Rain: Who owns it? - How 4 states see it
As water becomes harder and harder to find, especially in places like Arizona, New Mexico and California, new communities going up these days are being planned with rain water collectors for each home. Though the water won't be used for drinking, this "˜grey water' as it's called, can be used for toilets or irrigations systems, where the quality of the water isn't so important.
It's only a matter of time before we have the technology to capture our own roof run-off and store it for drinking water. But is that legal? Who owns the rain? If you're using rain barrels or cisterns right now to capture roof run-off for your gardens, are you breaking the law? Sounds silly, right?
Turns out, though, it depends where you live. Here's how some states see it:
Capturing the rain and you can find yourself in the slammer here. Rainwater is state property. However, things might be changing. Keep an eye on Senator Scott Jenkins who's trying to get a bill passed that will allow you to harvest the rain.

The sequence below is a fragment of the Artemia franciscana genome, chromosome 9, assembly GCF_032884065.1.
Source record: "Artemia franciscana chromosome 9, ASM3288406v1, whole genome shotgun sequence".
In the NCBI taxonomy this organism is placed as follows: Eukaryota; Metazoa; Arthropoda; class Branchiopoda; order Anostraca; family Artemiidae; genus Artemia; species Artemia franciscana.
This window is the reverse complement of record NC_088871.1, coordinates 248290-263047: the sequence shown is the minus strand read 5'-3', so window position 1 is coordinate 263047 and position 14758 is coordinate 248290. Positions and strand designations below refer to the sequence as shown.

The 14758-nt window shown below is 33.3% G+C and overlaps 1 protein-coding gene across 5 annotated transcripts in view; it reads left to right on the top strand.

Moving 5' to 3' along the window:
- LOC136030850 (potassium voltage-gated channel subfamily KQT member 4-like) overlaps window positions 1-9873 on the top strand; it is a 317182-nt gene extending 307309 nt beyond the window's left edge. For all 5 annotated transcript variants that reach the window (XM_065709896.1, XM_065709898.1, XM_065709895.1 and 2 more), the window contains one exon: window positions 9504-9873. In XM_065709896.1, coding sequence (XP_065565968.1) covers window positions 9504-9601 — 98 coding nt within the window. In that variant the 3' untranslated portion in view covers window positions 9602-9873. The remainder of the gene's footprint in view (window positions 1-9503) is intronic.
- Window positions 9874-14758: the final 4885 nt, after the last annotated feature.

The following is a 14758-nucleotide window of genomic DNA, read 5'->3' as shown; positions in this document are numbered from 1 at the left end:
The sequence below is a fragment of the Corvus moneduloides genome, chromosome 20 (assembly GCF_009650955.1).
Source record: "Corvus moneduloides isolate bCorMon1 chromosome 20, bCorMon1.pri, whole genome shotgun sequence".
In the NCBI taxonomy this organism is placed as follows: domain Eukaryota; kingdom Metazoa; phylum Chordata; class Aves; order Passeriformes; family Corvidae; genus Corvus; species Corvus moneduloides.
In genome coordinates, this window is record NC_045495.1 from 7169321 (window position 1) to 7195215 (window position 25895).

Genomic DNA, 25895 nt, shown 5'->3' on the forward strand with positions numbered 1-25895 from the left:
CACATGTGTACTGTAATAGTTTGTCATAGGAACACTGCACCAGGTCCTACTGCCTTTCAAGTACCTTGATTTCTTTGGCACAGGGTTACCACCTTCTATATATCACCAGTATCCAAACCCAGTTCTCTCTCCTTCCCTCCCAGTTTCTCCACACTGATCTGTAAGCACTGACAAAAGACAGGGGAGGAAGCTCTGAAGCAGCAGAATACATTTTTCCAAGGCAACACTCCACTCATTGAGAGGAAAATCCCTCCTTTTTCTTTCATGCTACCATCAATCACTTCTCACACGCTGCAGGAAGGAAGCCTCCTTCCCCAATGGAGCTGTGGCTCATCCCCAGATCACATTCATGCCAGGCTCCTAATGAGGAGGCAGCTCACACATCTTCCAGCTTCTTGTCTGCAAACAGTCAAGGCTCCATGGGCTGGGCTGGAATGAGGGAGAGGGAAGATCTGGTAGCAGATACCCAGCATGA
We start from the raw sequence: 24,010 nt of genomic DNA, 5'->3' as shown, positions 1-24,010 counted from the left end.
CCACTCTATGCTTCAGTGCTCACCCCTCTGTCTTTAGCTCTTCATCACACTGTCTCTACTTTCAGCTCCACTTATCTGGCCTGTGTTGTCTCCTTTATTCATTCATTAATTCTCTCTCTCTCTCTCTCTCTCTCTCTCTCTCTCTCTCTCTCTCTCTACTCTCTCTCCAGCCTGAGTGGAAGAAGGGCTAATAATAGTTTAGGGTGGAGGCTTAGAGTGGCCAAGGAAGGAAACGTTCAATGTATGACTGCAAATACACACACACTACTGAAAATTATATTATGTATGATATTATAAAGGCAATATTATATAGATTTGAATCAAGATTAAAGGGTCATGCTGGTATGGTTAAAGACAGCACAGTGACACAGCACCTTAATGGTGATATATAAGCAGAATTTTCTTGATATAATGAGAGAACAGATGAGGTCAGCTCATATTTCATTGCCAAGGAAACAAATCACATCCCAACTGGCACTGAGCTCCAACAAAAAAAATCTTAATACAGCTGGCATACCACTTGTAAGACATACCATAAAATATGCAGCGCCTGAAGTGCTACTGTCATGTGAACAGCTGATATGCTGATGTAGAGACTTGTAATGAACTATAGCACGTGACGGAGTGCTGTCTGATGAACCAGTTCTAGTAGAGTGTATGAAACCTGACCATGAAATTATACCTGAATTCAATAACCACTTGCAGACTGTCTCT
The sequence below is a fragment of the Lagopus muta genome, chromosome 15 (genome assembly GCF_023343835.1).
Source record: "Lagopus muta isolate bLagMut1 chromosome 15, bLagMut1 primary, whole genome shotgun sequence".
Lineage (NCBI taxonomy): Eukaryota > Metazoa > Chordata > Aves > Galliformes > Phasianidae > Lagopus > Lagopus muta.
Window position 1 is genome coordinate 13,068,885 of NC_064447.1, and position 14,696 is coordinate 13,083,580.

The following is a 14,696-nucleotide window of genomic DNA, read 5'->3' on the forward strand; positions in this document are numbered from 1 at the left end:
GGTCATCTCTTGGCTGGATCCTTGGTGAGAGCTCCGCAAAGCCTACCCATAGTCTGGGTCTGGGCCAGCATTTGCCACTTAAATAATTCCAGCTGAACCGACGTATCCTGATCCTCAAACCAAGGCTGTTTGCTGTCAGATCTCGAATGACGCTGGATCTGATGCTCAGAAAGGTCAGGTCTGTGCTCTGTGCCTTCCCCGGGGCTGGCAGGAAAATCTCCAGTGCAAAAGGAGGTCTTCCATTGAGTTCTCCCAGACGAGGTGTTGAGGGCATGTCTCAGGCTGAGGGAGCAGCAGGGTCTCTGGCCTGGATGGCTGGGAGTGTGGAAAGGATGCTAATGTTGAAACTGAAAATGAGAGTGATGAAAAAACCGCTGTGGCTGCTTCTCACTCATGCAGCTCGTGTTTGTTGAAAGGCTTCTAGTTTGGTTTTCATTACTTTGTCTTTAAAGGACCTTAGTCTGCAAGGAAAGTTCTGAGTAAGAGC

Live in Denver? Forget about harvesting your rainwater until state legislators get to work on a new bill allowing it, but only for irrigation. Until then, you'll have to go rogue if you want to collect the rain because Colorado says your roof is merely a tributary to a stream. Where? Well, somewhere, of course.
1. New Mexico
In many parts of New Mexico, commercial buildings and all new houses larger than 2,500 square feet must have cisterns in place to capture rainwater. Smaller dwellings must have rain barrels or other such capture systems.
Live in Scottsdale? Did you know the state offers income-tax credit to cover Â¼ of the cost of your rainwater-capture system? Up to $1,000! For more info, check this out here.